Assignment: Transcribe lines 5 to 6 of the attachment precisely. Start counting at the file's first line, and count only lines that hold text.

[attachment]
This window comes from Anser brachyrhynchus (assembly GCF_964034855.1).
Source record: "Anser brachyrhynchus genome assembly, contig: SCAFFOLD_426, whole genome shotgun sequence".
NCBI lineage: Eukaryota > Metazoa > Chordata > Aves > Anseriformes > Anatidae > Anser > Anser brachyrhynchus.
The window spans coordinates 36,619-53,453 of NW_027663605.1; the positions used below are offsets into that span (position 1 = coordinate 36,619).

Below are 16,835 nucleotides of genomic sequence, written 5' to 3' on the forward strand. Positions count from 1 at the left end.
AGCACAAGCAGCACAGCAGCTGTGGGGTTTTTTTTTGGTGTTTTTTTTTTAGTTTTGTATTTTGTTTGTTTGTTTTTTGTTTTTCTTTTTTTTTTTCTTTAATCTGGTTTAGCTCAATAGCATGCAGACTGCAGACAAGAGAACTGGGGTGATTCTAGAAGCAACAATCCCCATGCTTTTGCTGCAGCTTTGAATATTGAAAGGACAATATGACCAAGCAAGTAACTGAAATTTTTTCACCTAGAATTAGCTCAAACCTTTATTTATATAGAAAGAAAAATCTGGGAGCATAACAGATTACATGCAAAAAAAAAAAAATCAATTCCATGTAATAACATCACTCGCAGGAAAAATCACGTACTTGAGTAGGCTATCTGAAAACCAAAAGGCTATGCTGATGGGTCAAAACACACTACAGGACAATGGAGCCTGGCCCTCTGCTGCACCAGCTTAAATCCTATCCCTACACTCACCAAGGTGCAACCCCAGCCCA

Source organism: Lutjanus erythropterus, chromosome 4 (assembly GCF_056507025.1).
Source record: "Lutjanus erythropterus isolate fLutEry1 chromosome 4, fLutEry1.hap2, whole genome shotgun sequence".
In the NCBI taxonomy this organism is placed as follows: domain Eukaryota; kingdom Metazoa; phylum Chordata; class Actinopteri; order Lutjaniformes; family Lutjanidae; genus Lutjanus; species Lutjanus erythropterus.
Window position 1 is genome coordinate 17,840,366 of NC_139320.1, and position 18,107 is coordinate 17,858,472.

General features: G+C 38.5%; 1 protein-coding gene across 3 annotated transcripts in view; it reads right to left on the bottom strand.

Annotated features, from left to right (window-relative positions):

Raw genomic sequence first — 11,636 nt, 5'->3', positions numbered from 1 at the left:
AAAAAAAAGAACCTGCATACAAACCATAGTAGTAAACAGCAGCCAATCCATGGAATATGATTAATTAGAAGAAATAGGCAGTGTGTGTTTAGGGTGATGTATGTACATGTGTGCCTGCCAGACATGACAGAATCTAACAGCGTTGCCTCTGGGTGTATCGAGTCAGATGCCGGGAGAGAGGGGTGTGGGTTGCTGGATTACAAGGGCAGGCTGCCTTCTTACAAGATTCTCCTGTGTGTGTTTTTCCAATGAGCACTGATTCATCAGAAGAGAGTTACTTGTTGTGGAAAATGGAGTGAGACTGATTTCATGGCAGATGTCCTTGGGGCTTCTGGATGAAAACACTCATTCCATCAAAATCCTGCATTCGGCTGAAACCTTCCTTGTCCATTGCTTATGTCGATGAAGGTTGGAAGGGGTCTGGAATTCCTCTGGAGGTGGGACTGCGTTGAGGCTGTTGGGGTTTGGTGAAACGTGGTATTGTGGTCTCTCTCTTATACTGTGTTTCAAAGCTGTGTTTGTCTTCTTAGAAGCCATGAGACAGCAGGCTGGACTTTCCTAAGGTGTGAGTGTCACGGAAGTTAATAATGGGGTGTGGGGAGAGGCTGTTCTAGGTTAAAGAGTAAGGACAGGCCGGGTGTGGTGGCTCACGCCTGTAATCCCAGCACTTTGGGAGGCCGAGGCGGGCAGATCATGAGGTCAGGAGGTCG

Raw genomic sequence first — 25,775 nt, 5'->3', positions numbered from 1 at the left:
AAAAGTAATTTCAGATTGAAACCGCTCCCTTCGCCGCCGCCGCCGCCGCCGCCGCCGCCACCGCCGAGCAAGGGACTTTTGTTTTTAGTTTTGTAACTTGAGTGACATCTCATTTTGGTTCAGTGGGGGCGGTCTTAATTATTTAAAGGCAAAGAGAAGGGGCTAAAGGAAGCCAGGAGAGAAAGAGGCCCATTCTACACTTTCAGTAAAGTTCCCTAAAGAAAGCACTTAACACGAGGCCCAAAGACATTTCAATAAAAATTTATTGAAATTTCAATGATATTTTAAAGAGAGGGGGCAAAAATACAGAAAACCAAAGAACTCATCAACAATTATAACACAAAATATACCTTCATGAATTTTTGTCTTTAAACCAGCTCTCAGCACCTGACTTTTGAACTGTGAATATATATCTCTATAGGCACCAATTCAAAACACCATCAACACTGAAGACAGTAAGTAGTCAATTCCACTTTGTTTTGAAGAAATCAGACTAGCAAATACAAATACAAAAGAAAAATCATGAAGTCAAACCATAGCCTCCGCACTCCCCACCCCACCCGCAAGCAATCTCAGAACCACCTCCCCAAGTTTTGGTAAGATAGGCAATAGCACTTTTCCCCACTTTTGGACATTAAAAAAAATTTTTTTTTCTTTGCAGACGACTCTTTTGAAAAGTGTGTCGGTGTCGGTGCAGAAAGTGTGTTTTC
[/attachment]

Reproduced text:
Below are 16,835 nucleotides of genomic sequence, written 5' to 3' on the forward strand. Positions count from 1 at the left end.
AGCACAAGCAGCACAGCAGCTGTGGGGTTTTTTTTTGGTGTTTTTTTTTTAGTTTTGTATTTTGTTTGTTTGTTTTTTGTTTTTCTTTTTTTTTTTCTTTAATCTGGTTTAGCTCAATAGCATGCAGACTGCAGACAAGAGAACTGGGGTGATTCTAGAAGCAACAATCCCCATGCTTTTGCTGCAGCTTTGAATATTGAAAGGACAATATGACCAAGCAAGTAACTGAAATTTTTTCACCTAGAATTAGCTCAAACCTTTATTTATATAGAAAGAAAAATCTGGGAGCATAACAGATTACATGCAAAAAAAAAAAAATCAATTCCATGTAATAACATCACTCGCAGGAAAAATCACGTACTTGAGTAGGCTATCTGAAAACCAAAAGGCTATGCTGATGGGTCAAAACACACTACAGGACAATGGAGCCTGGCCCTCTGCTGCACCAGCTTAAATCCTATCCCTACACTCACCAAGGTGCAACCCCAGCCCA